georges rouault elegant man with a top hat
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Name Of Painting: The Apprentice
In these first years of struggle Matisse set his revolutionary artistic agenda. He disregarded perspective, abolished shadows, repudiating the academic distinction between line and color. He was attempting to overturn a way of seeing evolved and accepted by the Western world for centuries by substituting a conscious subjectivity in the place of the traditional illusion of objectivity .
Matisse’s daughter Marguerite often aided Matisse scholars with insights about his working methods and his works. She died in 1982 while compiling a catalog of her father’s work.
Alexander Calder, Mobile, ca 1953
The museum door closes behind you, everyday life recedes into the background, and you step into a unique and inspiring world. At the Rosengart Collection you will encounter works by Pablo Picasso, Paul Klee and 23 other Impressionist and Classic Modernist artists.
Kings and Queens and Elegant Tureens: 18th and 19th Century Decorative Arts, Selections from the Campbell Museum Collection
February 4 – March 20, 1994
ELGER ESSER LANDSCAPES AND POSTCARDS
May 4 – July 9, 2006
Elger Esser: Landscapes and Postcards exhibition guide
Eyedeas Washington University art school dean Carmon Colangelo assembles a group of recent works on paper and canvas that appear like torn-out and magnified diary pages. Or, more specifically, notes from meetings, embellished with incidental doodles, personal asides and recorded sound bites that read like scripts of the inner mind taking counsel from itself. Using digitally printed templates, Colangelo builds the images by hand, adding water color, pencil sketches and collaged elements, which are then re-scanned, printed, and built upon again. The end products are wild landscapes — of gridded or wide-ruled paper — upon which colors explode, data collide and playful, abstract sketches are annotated with pleas for (literally) “Help.” Pages of ’50s-era art magazines warp into amorphous inkblots, while minute swatches of pixelated imagery enlarge to form nearly psychedelic color fields. A sense of play is key in navigating this cross-historical collapse — of culture, technology and personal reflection — the prevailing spirit being one that would find relief, as opposed to tragedy, in, say, a computer network crash and use it as an excuse to take the day off. Through May 7 at Bruno David Gallery, 3721 Washington Boulevard; 314-531-3030 or www.brunodavidgallery.com. Hours: 10 a.m.-5 p.m. Wed.-Sat., noon-5 p.m. on the first Sun. of every month and by appointment.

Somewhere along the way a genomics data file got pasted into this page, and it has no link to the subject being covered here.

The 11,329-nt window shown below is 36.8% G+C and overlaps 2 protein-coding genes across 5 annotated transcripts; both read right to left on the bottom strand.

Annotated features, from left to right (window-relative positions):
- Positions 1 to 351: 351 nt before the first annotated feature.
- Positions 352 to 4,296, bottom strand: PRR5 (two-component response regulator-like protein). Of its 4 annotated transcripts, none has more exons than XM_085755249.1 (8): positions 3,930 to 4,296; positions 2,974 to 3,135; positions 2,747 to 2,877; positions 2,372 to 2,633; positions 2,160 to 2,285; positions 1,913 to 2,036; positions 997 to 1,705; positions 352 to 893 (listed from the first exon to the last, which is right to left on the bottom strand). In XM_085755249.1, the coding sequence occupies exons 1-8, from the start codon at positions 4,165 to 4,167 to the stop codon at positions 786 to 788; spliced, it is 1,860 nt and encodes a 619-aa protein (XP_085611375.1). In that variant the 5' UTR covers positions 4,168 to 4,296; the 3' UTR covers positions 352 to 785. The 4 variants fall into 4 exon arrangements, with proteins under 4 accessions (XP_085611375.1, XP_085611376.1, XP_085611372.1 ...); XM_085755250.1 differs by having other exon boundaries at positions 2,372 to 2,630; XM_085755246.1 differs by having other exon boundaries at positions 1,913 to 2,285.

Wandering Thomas Titled after Caravaggio’s The Incredulity of Saint Thomas, this exhibit by Chicago-based artist Jose Ferreira explores doubt and other liminal states of being. Composed of several suites of work in different mediums — from contact photographs to ink-on-paper drawings to silkscreen prints — each portion of the exhibit explores a variation on the theme of unknowing, using the body as a measure for experiencing place and emotion. In Locating, black-and white-photographs of the artist’s vacant bed, recorded first thing every morning, create a journal of previous nights. In Complex, blots of black ink soak into white paper, leaving amorphous shapes, which in turn are annotated with handwritten suppositions about the artist’s mind. A series of almost entirely gray photographs trace the route of the artist’s daily commute in fog, the high-rises and narrow corridors between barely taking shape beneath the humidity. While the parts appear disparate and widely varied, a spirit of nonverbal sense-making pervades the exhibit — as if what we see are pieces of evidence that, when assembled, would communicate something deeply felt. Through May 28 at Good Citizen Gallery, 2247 Gravois Avenue; 314-348-4587 or www.goodcitizenstl.com. Hours: noon-5 p.m. Fri.-Sat. and by appointment.